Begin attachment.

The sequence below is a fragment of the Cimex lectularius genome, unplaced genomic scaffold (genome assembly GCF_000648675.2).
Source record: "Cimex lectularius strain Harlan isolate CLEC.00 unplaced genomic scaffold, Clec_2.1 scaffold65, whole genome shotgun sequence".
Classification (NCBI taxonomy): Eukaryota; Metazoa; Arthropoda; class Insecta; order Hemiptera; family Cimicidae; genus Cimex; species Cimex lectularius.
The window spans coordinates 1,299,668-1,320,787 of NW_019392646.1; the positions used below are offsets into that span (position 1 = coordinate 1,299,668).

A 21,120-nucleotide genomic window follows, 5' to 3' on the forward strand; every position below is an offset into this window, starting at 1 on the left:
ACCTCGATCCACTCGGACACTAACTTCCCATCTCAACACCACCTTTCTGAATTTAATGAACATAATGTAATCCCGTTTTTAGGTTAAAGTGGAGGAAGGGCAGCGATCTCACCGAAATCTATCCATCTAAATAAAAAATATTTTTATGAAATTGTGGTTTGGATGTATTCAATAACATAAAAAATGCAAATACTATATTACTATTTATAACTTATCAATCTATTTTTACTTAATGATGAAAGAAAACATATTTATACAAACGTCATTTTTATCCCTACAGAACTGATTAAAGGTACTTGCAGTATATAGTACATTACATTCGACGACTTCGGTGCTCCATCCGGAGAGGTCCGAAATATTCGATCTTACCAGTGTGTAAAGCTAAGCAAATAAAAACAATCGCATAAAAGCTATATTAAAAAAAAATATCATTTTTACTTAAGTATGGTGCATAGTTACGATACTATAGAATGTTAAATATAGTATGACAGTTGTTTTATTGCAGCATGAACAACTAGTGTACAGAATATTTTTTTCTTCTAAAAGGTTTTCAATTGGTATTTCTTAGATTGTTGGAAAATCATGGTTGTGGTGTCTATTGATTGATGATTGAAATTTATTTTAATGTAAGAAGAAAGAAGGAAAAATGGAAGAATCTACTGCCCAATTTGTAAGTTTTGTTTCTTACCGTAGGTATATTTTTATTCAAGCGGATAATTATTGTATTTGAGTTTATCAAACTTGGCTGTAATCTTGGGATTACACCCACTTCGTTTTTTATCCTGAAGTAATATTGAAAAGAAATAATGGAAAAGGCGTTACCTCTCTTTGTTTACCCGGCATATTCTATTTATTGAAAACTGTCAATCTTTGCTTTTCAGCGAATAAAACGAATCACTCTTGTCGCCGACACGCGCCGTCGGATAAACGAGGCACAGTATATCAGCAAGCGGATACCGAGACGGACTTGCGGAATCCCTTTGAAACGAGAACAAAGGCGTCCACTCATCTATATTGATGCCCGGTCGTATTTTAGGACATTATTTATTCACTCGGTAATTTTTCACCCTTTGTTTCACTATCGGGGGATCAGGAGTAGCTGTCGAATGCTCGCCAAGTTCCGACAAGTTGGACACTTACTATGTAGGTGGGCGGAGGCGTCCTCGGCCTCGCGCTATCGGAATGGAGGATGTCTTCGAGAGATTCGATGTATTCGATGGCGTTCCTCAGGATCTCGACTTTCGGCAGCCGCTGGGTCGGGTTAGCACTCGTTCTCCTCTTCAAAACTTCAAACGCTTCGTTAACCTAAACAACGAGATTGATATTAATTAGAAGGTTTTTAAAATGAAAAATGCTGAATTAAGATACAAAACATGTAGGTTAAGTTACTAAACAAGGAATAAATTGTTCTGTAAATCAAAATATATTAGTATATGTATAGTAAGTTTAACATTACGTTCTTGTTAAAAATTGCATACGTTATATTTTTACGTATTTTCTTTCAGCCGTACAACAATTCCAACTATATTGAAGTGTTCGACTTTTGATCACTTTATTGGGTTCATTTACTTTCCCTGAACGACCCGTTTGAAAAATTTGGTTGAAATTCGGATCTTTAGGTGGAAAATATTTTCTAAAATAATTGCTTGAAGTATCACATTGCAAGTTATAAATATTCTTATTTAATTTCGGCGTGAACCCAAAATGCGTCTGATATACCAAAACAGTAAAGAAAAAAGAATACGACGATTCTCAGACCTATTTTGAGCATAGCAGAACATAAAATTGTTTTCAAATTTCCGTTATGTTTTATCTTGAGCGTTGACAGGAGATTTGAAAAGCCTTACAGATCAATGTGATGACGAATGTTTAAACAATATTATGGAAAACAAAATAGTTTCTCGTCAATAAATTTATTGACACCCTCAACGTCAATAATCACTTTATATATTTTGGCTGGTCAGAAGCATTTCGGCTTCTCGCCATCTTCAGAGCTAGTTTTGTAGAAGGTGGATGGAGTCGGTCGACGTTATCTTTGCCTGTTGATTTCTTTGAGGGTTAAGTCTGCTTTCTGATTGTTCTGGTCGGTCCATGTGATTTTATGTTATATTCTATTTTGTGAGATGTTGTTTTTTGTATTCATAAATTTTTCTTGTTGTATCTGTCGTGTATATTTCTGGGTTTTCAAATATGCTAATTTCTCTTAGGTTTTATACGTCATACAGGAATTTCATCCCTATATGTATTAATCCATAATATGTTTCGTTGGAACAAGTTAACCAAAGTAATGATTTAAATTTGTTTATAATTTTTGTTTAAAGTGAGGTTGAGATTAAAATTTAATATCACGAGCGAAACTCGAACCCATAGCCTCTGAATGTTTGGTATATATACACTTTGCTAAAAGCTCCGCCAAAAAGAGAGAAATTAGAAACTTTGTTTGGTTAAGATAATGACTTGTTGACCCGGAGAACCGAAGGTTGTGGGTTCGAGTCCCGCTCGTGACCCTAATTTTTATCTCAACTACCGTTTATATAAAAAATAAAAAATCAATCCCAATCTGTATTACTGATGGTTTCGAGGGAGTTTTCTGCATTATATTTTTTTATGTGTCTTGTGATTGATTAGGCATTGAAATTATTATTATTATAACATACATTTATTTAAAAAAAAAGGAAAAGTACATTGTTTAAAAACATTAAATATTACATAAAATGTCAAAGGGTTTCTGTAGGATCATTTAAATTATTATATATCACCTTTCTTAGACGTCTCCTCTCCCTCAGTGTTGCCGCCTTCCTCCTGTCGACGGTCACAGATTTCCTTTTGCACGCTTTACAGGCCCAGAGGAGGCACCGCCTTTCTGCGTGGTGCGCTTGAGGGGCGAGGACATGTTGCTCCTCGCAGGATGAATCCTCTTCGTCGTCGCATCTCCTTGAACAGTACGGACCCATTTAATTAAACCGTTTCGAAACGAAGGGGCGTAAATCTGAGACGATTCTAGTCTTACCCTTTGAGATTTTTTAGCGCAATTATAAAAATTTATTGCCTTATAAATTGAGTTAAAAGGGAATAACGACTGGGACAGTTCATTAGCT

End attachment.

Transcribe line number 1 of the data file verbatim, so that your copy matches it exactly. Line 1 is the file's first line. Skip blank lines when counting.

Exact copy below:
The sequence below is a fragment of the Cimex lectularius genome, unplaced genomic scaffold (genome assembly GCF_000648675.2).